This show is really popular with the preschool and early elementary ages, and while it fits nicely into the Smurfette Principle and only a couple of episodes pass the Bechdel Test, for the most part I approve of it for my children. There are episodes when a pirate princess (of course she’s a princess!) and mermaids help to balance out the gender scale. I talk with my kids about why there are so few girls in the show, and what more girl pirates could be doing in the episodes if they were on the show.

The situation with the t-shirts made me really sad. Not one shirt featured Izzy on it. Not. One. She is an important cast member, and the only female. I then remembered that I was in the Boys section, and thought surely they would have girl designs. I walked across the room to the Girls section (because boys and girls have to be segregated,  you know) to look for the girl version of the Jake and the Never Land Pirates. Nope. Nada. No Izzy, no girl pirate shirts.

What?! This show is super popular with boys AND girls right now, why would there be no shirts for girls, and no trace of Izzy on the shirts?

Your answer is: because of sexism and gender stereotypes. Did Disney and JC Penney think boys wouldn’t wear a shirt with a girl on it? When I showed Benny his new shirt, he got a huge smile on his face, immediately followed by a look of confusion. “Where’s Izzy?” he asked. I told him I guess she wasn’t on the shirts, and I thought it was the strangest thing. He got really mad, and said he didn’t want the shirt and to return it.

Disney's "Izzy" from Jake and the Never Land Pirates.

“I doun wanna wear a shirbt that doun has allub my frenz.” He didn’t want to wear a shirt that didn’t have all of his friends. He said Izzy’s feeling are probably hurt, and he wanted to be a friend to all of them and not make her sad. My 6yo daughter Amelia came in the room, and the first thing out of her mouth was, “Hey! Why is Izzy not on that shirt?”

Kids notices these things. Girls notice when they are missing, and so often they are missing.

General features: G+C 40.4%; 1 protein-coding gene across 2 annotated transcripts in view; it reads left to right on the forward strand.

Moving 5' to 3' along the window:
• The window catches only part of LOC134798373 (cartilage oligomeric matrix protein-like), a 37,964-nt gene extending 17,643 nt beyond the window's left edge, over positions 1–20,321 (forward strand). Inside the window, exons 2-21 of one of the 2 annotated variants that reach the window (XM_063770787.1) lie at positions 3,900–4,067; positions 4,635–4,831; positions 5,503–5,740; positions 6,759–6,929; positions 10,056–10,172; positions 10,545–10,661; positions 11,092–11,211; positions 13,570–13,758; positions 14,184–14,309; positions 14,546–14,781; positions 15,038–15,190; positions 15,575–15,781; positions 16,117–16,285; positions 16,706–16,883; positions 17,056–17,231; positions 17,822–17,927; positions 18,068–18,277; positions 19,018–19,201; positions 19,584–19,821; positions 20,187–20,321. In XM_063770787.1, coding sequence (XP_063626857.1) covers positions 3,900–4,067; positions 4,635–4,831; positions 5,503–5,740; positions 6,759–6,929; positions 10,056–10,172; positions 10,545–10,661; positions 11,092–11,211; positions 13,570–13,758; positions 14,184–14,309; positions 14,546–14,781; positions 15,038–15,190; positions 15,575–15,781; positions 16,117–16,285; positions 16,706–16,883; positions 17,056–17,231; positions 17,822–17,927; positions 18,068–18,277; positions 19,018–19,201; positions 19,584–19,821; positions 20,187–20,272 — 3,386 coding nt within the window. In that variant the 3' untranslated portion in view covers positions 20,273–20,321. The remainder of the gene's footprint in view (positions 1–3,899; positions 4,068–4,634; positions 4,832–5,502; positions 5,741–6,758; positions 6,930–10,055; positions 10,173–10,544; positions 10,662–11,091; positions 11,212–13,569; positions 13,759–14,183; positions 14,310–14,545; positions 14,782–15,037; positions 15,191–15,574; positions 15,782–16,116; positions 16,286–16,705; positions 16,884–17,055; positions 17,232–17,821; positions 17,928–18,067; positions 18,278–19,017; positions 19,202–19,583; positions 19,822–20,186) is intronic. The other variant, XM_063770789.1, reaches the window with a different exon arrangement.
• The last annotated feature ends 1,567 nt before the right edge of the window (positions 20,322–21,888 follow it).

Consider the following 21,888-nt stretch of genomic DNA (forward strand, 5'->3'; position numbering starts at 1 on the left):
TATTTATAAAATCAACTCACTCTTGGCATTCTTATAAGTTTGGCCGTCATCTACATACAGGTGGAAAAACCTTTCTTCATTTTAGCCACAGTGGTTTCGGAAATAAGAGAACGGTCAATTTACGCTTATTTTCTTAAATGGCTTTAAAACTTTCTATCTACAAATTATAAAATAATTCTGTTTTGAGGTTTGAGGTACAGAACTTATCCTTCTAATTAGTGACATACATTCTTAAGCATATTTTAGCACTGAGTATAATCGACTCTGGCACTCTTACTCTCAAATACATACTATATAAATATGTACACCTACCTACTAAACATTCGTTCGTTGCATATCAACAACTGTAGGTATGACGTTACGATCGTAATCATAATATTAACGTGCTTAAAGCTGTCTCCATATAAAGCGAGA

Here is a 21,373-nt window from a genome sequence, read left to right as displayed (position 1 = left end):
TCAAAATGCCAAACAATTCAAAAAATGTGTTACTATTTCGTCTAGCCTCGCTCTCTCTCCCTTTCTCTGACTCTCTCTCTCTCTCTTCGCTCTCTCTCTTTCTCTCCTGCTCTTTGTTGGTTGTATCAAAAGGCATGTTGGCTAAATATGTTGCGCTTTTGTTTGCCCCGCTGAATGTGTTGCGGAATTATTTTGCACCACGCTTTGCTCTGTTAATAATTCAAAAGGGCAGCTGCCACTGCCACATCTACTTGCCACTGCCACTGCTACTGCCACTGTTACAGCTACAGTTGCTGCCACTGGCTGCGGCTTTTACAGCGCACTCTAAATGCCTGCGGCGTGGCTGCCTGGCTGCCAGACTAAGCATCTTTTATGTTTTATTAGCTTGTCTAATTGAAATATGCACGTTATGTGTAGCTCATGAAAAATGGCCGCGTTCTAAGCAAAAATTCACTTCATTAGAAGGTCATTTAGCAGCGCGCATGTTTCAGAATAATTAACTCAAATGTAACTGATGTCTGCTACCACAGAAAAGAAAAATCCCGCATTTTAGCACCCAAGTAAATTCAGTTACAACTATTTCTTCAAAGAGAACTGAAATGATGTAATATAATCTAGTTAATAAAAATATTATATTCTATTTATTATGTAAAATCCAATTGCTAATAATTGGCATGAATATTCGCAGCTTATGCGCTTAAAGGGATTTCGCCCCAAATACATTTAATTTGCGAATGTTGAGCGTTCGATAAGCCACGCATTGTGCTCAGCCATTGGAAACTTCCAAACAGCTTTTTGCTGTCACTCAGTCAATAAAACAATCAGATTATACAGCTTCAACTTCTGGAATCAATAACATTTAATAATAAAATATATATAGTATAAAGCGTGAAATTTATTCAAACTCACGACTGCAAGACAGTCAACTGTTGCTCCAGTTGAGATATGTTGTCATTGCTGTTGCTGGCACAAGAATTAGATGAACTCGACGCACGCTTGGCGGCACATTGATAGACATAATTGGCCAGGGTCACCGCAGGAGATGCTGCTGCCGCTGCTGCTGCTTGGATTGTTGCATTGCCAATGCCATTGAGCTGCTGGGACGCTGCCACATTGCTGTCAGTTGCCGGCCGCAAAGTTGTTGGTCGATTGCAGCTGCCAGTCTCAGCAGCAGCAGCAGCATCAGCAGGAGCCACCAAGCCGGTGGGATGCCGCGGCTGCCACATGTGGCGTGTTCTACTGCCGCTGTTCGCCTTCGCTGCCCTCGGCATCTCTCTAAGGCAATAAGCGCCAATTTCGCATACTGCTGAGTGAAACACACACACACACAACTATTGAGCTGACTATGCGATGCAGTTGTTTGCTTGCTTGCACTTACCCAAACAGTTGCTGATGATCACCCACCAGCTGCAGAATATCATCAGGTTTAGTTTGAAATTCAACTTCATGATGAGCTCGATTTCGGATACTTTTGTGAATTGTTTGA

What message does this send to little girls who love the show, saw the shirts, and realized there was no representation of Izzy? What does that teach these girls about the value a girl holds?

What message does that teach boys about girls?

Why is there only one girl character to choose from in the first place?

Why the ever-loving hell would a show built on cross-gender friendships and teamwork intentionally remove that element in its merchandise? Why only sell to boys? Why not market to girls, too? Why not market to children instead of sexes?

To be fair, there are selections exclusive to the Disney Store on their website that feature Izzy, and I’ve been told by several parents those shirts are sold out. No wonder.

But why does that not carry over to their licensed products to other retailers? The shirt selections I saw at JC Penney and Target had no Izzy on them.

 

Coincidentally, Pigtail Pals & Ballcap Buddies has a girl pirate design for a tee, because we know that lots of girls LOVE pirates!

 

The cast of Jake and the Never Land Pirates, sans Izzy.

While I was shopping, the discovery of the shirt above made my head explode. Apparently whoever licensed and produced these tees for JC Penney decided boys would absolutely not wear a shirt with a girl on it, so in this depiction of the cast, they replaced Izzy’s head with a gold doubloon. The gator and the coin get a spot over Izzy. We get it, Disney. We know where females rank.

Thankfully, I’ve taught my kids to reject this kind of thinking, and after viewing the t-shirt choices from the Disney store, both immediately went to the kitchen table to color Disney a very strong message of complaint. I asked Benny if he was sure he wanted to return his shirt and he said now he wanted to keep it but also wanted a shirt with just Izzy on it, like the one we just saw from the Disney store. But even the Disney store has their apparel selections notes “For Boys” or “For Girls”.  Amelia said she wanted a shirt with everyone because you don’t exclude people when you are on a team. Benny then asked how to spell “Boss of Everything” and Amelia asked permission to use the word “jerks”.

Benny telling me why he is upset that Izzy is not on his shirt.

When we talked about this with the PPBB Facebook Community, there was lots of folks upset and expressing frustration. So many parents are sick and tired of the gender divide in childhood.

Janessa Hall: “This conversation reminds me so much of looking for Dora outfits when my oldest was a little younger. He loved Dora, and they only came in pink, sparkles, bows, etc.”

Katt Mikaboshi:  “My daughter loves Yo Gabba Gabba and saw a shirt in the “girls” section,but when she opened it up it only had the boy charters on it and no girls(?) I never encountered this before,but it hurts my head. My daughter asked me “why did they forget the girls?” 🙁 “